Douglas County Schools See Declining Enrollments

Posted by puguh on Monday, January 10, 2011

Douglas County Schools See Declining Enrollments. Douglas County school superintendents blame a poor economy for declining enrollment, which translates into less state funding. They are planning for more spending reductions while hoping state legislators won't make matters worse by cutting education funding.

“I'm an optimist,” Glide School District Superintendent Don Schrader said. “I think the state will come up with the money and fund our schools, but we do need to be prepared if they don't.”

School officials say the lack of jobs is forcing families with school-age children to leave the county. According to the Oregon Department of Education, the number of K-12 students in Douglas County declined by about 1,500 students, nearly 10 percent, between the 2005-06 and 2009-10 school years.

Many superintendents say enrollment is down again this school year, and they expect the trend to continue next year. Even school districts that are seeing a bump in enrollment say they will be conservative when planning budgets for next year.

“These are low-enrollment times,” said Yoncalla Superintendent Marc Thielman, whose district has 30 more students than a year ago but still plans to budget as though the district will lose students next year.

Douglas County schools receive between $5,000 to $6,000 per student. The exact amount depends on the school's population of students with disabilities, those who speak English as a second language and who live in remote areas.

Some school districts report enrollment drops deep enough over the past several years to cause significant revenue losses.

The South Umpqua School District has lost more than 250 students, some 14 percent of its enrollment, since 2006. “There aren't many jobs here in South County,” Superintendent Steve Kelley said.

The Roseburg School District has lost about 700 students, about 10 percent of its student body, over the same period.

Roseburg Superintendent Larry Parsons said the district has 40 fewer students this year than it expected. He said he hopes the decline will at least stop, but he's afraid enrollment won't rebound.

“I'm fearful that once families move away, find jobs and get established elsewhere, they won't want to move back here again,” Parsons said.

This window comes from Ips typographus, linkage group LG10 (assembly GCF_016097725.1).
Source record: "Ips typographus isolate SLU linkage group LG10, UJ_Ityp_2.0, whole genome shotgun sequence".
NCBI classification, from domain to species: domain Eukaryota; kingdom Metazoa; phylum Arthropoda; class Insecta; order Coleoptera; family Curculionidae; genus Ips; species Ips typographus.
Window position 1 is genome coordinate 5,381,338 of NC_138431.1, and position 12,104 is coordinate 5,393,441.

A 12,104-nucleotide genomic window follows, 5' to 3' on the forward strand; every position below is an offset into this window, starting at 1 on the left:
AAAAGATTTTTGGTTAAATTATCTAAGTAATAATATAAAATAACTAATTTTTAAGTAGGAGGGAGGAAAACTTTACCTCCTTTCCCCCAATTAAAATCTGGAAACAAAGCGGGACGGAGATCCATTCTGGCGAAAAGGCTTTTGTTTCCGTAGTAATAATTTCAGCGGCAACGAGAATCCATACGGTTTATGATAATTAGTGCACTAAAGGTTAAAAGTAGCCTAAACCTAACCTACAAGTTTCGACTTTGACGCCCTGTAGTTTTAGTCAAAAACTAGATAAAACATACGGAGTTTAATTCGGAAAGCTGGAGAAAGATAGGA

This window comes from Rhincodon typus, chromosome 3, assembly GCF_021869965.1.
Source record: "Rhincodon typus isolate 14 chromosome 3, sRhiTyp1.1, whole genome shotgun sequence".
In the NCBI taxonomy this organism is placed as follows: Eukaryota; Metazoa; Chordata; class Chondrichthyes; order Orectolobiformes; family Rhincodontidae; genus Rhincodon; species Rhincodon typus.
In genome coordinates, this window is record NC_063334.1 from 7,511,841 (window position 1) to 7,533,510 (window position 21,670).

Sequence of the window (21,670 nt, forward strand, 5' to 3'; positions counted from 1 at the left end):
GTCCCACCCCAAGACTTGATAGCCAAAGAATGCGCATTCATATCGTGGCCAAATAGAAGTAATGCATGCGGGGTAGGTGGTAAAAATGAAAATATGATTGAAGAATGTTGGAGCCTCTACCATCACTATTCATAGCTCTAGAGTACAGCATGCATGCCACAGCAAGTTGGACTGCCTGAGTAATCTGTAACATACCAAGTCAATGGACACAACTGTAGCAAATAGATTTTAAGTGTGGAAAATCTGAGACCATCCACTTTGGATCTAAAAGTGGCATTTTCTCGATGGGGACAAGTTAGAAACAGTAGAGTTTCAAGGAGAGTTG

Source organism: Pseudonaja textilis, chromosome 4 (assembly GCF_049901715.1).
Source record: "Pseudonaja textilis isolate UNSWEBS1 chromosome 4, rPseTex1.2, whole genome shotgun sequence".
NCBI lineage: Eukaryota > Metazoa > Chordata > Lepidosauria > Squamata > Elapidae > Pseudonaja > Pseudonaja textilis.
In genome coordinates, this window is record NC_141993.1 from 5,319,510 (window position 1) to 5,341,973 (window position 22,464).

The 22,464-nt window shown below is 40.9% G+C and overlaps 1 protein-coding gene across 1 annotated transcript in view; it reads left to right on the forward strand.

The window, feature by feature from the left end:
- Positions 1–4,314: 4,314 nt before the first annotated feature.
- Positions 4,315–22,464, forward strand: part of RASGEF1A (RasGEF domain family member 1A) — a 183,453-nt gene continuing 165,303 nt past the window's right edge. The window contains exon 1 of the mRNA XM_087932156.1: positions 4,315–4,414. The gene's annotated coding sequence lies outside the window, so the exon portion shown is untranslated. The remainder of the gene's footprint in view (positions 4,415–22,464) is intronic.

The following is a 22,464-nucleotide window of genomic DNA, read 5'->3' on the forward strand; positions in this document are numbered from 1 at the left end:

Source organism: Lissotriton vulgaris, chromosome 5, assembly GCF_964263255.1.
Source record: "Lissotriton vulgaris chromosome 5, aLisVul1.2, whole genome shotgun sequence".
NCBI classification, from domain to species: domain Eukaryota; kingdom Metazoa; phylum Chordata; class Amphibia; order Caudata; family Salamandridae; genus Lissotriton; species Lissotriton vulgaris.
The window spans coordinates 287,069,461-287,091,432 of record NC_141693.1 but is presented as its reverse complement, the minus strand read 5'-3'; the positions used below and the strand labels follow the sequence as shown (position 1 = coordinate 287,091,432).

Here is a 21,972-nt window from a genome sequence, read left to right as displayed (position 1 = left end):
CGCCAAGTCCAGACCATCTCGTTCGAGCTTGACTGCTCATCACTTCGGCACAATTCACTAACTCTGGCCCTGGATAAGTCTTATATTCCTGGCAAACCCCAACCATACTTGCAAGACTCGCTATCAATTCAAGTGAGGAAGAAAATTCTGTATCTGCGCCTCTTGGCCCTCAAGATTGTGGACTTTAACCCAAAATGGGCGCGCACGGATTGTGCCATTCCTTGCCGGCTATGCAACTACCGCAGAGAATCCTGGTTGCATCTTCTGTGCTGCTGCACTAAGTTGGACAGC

Schrader said Glide's enrollment is more than 100 students fewer this year than in 2006. With funding around $5,500 per head, the decrease has been costly.

The district in May closed its Toketee Falls Elementary, which housed about a dozen students. The savings was estimated at around $190,000 a year.

“It's tough. We just do the best we can to not effect the kids when we have to make cuts,” Schrader said.

The state won't release official enrollment figures for the first half of the school year until February, but school districts already have an idea of whether their enrollments are up or down.

Enrollment is up by 46 kids in the Elkton School District, Superintendent Mike Hughes said. He attributed the increase to the reputation of the charter school, which can pull students from around the county.

“Our academics are pretty strong, and our district seems to be stable,” he said.

Still, Hughes said the district will err on the side of caution when establishing a budget for next year.

“We're going to continue to be fairly conservative with our spending,” he said.

Superintendents say they hope state legislators will at least maintain education funding at $5.8 billion when they write a spending plan for the next two-year budget cycle, which begins July 1.

Camas Valley Superintendent Paul Young said it's hard to plan because he doesn't know what legislators will do. Young said he has heard speculation about the level of education funding ranging from $5.4 billion to more than $6 billion.

“We have to build multiple budgets because the state is not forthcoming with budget cut numbers,” he said.

The Legislature will convene Monday, and the session may last as many as 160 days.

State Rep. Tim Freeman, R-Roseburg, said it's too early to tell how much education will get.

“Schools are a core function of the government,” Freeman said. “We'd like to make sure schools have a funding number early so they know what they're dealing with. We also hope that the number is at least the same as last year's.”

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